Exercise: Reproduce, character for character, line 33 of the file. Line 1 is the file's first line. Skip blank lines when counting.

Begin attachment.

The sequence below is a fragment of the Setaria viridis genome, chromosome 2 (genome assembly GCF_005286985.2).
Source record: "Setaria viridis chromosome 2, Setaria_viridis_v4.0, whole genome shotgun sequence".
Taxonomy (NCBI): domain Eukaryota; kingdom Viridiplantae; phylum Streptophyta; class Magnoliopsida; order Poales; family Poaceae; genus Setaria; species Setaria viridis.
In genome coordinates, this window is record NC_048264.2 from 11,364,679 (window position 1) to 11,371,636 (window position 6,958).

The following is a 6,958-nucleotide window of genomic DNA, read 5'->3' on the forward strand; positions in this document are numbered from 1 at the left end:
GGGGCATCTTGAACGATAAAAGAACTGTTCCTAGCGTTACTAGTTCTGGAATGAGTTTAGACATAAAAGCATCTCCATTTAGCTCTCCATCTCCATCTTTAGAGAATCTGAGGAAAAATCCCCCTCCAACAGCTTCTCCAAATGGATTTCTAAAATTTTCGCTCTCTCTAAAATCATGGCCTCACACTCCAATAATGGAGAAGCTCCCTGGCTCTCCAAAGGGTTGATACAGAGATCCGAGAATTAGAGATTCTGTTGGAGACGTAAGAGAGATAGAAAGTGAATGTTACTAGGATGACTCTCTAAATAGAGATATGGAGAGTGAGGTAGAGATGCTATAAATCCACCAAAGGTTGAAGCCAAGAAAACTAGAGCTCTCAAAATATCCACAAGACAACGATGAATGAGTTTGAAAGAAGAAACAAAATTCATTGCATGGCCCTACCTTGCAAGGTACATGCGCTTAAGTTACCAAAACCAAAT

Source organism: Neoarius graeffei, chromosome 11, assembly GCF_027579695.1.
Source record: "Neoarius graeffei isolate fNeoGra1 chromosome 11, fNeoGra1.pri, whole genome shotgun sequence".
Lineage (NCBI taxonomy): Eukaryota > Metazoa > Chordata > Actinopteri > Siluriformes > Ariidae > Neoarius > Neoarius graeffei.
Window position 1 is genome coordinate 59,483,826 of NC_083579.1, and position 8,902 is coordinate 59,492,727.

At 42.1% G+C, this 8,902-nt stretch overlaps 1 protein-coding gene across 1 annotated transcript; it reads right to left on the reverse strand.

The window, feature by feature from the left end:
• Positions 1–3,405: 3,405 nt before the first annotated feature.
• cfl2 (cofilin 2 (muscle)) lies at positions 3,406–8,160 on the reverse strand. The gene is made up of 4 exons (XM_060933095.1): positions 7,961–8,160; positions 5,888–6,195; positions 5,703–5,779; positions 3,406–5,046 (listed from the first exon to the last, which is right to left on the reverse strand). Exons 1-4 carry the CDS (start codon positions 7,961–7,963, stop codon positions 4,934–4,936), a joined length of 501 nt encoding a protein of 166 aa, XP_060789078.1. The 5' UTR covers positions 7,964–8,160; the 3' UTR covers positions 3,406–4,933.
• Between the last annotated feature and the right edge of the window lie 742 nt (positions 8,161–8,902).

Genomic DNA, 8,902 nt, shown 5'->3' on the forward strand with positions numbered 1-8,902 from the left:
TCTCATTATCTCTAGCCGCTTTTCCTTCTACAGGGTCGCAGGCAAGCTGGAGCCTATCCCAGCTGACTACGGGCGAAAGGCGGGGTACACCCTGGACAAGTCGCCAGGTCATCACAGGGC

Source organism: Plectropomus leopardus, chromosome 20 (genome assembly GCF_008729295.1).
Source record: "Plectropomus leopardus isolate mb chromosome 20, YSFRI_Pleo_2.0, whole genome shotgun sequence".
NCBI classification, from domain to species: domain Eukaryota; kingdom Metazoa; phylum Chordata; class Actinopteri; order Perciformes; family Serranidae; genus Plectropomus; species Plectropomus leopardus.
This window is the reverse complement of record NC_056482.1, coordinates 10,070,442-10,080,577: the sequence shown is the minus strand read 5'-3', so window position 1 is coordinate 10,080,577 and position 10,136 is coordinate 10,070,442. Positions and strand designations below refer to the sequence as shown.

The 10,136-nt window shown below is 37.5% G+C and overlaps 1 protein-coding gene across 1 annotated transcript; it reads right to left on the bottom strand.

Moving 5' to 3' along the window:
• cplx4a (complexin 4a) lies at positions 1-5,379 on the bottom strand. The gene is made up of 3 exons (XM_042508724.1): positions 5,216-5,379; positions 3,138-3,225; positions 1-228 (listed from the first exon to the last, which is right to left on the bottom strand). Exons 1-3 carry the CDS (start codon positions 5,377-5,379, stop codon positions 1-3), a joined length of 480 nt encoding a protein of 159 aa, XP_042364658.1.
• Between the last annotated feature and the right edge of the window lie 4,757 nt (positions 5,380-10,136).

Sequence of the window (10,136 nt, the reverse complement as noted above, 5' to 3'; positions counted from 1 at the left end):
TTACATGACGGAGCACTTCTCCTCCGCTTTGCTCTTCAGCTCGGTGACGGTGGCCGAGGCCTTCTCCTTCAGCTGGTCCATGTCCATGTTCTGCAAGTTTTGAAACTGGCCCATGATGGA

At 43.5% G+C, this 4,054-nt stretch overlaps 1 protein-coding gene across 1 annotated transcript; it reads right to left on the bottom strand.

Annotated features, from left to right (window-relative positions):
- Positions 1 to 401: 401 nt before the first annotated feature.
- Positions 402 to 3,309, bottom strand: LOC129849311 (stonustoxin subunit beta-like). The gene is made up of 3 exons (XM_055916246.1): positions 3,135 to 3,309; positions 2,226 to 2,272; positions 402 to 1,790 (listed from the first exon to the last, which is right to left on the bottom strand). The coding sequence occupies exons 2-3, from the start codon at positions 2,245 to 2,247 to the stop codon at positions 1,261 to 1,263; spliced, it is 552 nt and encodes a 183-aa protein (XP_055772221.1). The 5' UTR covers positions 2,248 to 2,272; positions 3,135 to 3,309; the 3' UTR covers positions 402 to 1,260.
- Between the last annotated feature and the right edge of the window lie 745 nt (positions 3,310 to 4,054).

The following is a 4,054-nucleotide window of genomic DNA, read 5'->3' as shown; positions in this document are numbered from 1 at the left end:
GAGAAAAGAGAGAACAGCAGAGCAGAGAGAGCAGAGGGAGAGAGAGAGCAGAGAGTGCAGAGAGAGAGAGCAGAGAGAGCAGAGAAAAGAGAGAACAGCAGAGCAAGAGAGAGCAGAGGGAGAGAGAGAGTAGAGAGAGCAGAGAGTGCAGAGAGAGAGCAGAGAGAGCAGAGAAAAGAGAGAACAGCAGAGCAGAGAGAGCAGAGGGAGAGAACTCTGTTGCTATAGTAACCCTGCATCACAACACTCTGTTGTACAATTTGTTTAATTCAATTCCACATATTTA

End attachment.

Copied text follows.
The following is a 4,054-nucleotide window of genomic DNA, read 5'->3' as shown; positions in this document are numbered from 1 at the left end: